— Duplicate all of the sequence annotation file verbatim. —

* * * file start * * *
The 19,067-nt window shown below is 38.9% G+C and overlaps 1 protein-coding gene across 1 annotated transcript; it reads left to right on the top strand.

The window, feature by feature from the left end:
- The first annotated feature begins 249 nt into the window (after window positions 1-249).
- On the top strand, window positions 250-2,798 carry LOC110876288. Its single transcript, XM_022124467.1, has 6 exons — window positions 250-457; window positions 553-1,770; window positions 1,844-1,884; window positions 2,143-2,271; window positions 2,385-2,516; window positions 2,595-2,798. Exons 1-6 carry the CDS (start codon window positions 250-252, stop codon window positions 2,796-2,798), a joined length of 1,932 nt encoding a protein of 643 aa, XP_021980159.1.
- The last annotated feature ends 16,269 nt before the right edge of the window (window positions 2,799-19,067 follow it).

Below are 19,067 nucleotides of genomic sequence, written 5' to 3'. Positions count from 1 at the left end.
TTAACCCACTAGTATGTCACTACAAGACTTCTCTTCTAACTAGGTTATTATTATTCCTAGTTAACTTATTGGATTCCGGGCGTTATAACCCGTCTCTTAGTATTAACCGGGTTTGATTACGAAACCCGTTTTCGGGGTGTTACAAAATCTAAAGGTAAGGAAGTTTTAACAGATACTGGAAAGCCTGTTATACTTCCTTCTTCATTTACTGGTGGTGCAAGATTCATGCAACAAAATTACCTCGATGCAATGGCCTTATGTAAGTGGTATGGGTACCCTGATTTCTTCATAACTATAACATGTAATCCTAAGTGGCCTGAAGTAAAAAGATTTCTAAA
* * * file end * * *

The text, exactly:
The 19,067-nt window shown below is 38.9% G+C and overlaps 1 protein-coding gene across 1 annotated transcript; it reads left to right on the top strand.

The window, feature by feature from the left end:
- The first annotated feature begins 249 nt into the window (after window positions 1-249).
- On the top strand, window positions 250-2,798 carry LOC110876288. Its single transcript, XM_022124467.1, has 6 exons — window positions 250-457; window positions 553-1,770; window positions 1,844-1,884; window positions 2,143-2,271; window positions 2,385-2,516; window positions 2,595-2,798. Exons 1-6 carry the CDS (start codon window positions 250-252, stop codon window positions 2,796-2,798), a joined length of 1,932 nt encoding a protein of 643 aa, XP_021980159.1.
- The last annotated feature ends 16,269 nt before the right edge of the window (window positions 2,799-19,067 follow it).

Below are 19,067 nucleotides of genomic sequence, written 5' to 3'. Positions count from 1 at the left end.
TTAACCCACTAGTATGTCACTACAAGACTTCTCTTCTAACTAGGTTATTATTATTCCTAGTTAACTTATTGGATTCCGGGCGTTATAACCCGTCTCTTAGTATTAACCGGGTTTGATTACGAAACCCGTTTTCGGGGTGTTACAAAATCTAAAGGTAAGGAAGTTTTAACAGATACTGGAAAGCCTGTTATACTTCCTTCTTCATTTACTGGTGGTGCAAGATTCATGCAACAAAATTACCTCGATGCAATGGCCTTATGTAAGTGGTATGGGTACCCTGATTTCTTCATAACTATAACATGTAATCCTAAGTGGCCTGAAGTAAAAAGATTTCTAAA